At work we had lots of meetings recently where the higher-up managers passed down next year’s plans for R&D (the Research and Development department — or, as I like to call it, “Research and Destroy!”).
It’s always interesting to see how different speakers address their audiences: Some prepare slides with wordy bullet points, while other pull out raw sales numbers; some have no slides at all, and yet others just draw on the whiteboard when necessary.
When we assembled again to listen to the last one of the managers (there were several over two weeks), we had grown tired of slides and buzz words and registered with some amusement that this manager announced, he would make certain that we would recall the last meeting as the best of them all. “Yeeah, right… ;-)”
But to my surprise, he kept what he promised. This was the first of those “high-level” meetings that was interesting enough for me to take notes. Clearly this manager has started his career in electrical engineering, and his way of presentation immediately connected with the software engineers (and computational linguist) present. Instead of a projector, he had requested two flip charts, and his way of presentation reminded me a bit of university.
The first thing he drew was an input-output triangle, basically an amplifier like an op-amp in a circuit diagram. In our case, the input is the software spec, and the output is the finished software product. The software engineers are doing the work inside the triangle. However, he said, there is a huge difference between manufacturing of electronic parts, and development of software. The manufacturing process has predictable start and end points (he doodles an x/y graph with a continuously decreasing curve); development, on the other hand, goes through many iterations until the process results in a working product (he draws another x/y graph with a very wavy curve that levels out towards the end).
Basically, he compared development to an oscillating wave: An electric engineer repeatedly takes samples to keep it under control. Mathematically, the minimum number is 2 samples per period, but experience teaches the engineer that 10 samples produce a higher quality outcome in “curve control”. In his software engineering career, he mentions, they did the “sampling” wrong for the first 15 years, and spent the next 15 improving the process.
Taking two samples per period corresponds to the “waterfall” paradigm of development, where you start with a plan, and a year later you look at the result: Then you realize that each team is only half finished and the pieces don’t fit together… Nobody expected that and you miss the targeted deadline. Instead of a decreasing curve towards the end of the year, you get a steep increase of workload: People are stressed out, panic, and make bad design decisions. A low-quality product is cobbled together hastily and released too late, resulting in disappointed customers.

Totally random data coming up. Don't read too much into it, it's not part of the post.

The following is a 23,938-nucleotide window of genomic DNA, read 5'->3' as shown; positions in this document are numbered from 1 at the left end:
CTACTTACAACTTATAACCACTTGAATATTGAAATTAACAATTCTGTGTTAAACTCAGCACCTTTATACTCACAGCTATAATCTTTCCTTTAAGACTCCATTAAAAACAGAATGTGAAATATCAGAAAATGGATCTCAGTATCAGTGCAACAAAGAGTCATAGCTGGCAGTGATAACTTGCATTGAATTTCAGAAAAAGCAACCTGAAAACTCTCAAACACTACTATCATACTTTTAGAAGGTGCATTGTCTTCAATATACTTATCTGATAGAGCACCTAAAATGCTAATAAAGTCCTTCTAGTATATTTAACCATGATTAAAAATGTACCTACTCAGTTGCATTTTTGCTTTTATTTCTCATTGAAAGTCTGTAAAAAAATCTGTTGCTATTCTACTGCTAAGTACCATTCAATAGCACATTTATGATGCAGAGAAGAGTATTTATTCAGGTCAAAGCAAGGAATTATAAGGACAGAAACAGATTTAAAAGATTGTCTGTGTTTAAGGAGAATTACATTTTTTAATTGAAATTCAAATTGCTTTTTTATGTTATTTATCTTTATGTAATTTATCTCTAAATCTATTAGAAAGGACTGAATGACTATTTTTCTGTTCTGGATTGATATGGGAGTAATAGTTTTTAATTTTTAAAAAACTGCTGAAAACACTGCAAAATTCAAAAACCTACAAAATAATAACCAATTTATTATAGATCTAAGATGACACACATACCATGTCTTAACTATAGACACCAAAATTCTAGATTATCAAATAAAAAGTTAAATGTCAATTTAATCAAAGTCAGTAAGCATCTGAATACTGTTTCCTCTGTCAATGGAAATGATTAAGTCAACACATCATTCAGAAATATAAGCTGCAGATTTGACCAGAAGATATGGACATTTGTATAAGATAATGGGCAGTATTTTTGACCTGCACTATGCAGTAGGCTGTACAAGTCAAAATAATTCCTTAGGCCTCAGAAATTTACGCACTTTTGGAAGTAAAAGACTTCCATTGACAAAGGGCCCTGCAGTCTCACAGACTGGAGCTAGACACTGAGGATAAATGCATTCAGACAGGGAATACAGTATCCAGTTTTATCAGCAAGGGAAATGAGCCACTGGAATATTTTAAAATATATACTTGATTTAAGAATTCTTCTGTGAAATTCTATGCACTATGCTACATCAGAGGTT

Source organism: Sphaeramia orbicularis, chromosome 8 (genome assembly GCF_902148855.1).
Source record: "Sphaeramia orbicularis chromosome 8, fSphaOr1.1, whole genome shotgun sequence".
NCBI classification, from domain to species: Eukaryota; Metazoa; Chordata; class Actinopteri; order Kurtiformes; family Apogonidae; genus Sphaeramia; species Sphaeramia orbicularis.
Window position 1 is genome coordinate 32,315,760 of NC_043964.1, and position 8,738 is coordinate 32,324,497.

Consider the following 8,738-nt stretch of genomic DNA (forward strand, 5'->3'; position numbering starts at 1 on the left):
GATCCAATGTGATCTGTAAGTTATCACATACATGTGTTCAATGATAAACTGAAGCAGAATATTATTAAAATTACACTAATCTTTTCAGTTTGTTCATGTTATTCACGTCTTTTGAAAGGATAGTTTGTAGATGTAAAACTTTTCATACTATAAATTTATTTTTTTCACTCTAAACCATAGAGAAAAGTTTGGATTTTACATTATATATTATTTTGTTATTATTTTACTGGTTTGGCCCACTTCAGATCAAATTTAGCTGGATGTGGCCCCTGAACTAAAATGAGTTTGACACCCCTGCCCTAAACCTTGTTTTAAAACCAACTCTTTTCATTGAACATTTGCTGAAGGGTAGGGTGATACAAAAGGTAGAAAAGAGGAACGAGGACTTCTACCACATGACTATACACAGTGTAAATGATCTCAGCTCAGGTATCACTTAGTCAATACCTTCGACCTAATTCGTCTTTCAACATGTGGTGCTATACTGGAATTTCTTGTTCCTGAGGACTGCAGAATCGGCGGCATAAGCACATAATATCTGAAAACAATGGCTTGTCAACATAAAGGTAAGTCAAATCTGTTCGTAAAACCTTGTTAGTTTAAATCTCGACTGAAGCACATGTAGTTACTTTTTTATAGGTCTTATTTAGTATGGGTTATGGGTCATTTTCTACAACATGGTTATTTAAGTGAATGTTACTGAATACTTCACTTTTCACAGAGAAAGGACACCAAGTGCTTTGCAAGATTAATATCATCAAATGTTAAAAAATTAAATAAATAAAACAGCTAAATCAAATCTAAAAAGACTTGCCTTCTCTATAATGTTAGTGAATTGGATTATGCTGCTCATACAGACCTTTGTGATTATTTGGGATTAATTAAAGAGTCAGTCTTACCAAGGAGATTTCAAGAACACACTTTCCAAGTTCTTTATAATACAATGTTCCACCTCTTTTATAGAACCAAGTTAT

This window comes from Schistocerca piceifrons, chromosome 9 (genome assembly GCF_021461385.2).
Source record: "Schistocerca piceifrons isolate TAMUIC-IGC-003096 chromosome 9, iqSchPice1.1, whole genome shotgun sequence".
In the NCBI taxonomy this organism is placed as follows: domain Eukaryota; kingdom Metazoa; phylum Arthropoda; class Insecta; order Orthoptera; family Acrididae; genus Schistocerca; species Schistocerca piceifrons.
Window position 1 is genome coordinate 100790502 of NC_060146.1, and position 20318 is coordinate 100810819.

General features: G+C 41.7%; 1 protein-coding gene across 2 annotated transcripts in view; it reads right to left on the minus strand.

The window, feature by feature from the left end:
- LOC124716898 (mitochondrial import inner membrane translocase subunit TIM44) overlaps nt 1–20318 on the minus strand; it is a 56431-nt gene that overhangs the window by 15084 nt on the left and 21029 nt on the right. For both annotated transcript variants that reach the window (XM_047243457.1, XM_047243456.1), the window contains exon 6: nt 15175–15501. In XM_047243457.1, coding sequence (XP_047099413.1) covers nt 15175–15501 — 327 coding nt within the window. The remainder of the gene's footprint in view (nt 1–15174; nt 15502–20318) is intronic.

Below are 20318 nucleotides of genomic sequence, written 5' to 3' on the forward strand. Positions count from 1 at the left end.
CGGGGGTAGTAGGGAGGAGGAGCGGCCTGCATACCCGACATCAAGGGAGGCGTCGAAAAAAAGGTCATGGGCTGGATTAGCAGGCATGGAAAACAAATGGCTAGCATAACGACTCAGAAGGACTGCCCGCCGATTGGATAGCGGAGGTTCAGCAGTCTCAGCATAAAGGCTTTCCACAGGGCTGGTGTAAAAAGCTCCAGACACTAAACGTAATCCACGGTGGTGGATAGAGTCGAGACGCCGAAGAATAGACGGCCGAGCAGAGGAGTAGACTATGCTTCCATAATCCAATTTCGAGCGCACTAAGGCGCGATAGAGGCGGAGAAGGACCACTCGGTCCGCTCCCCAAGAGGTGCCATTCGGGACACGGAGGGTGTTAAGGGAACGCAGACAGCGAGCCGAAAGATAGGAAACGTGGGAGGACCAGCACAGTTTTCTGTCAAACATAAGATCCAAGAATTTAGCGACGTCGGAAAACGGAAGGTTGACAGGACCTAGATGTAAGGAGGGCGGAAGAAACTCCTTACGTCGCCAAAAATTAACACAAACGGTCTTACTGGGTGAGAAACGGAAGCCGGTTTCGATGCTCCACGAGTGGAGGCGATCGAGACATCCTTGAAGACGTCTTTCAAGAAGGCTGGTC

If the engineers had instead taken 10 samples over the year (e.g. one review per month) the discrepancy between plan and reality would have become obvious much earlier. They would not only be prepared, but even able to correct the course of events. This approach is what we now call Agile Development. Each “sample of the curve” corresponds to a sprint review meeting at the end of an “Agile sprint” (which typically lasts around 4 weeks).
At each sprint review, the whole team gets feedback about the current status, and can re-evaluate the tasks together. He draws a feedback line into the amplifier symbol — an arrow that branches off from the output arrow and loops back to the input arrow. This important feedback line is what is being neglected in “Waterfall”-style development. Regular feedback gives you control over the fluctuating development process, so we can approach the goal over several iterations.
(He casually mentioned that he thinks about these things because, at home, he builds little robots as a hobby. Somehow I couldn’t shake the feeling that he saw us, too, as his little pet robots: His employees need calibration, a new set of configuration values, so he can control our oscillations!) :-)
Next he drew another triangle: In the three corners he wrote “time, resources, functionality”, and in the center “= quality”. The more “time, resources, functionality”, the higher the overall quality of the product. Assuming that you cannot afford to reduce quality, where can you save? Time and resources (man power and money) are typically fixed — that only leaves dropping functionality to save a project.
(As an aside, a similar model can also be applied to resource managing in RPG games: Low-quality newbie skills are quick and cheap to learn, but have only limited power. Investing more time into training, or spending more gold on equipment, results in more powerful skills, and the level (quality) of your game character increases. Game developers have to keep this balance in mind when designing quest items: More powerful skills must be more expensive and time-intensive to acquire (i.e. either rare, or slow to recharge), or your game will suffer from inflation.)
What happens if you increase or reduce quality? He doodled a rough satisfaction-vs-needs graph with the three curves of the Kano Model: If you fulfil more than the expected needs, your product is extraordinary and expensive (you used more resources), and only few customers will buy it. If you undershoot the target and do not even fulfil the basic needs (his example was selling a car without wheels and motor), you will lose customers so fast that they will not even bother to give you negative feedback… Most companies aim for the middle curve of customer satisfaction, and keep the balance between fulfilling the minimum needs within a medium time period for an acceptable price.
Quite an inspiring and well-targeted presentation, especially if you expected PowerPoint slides with sales figures! :-)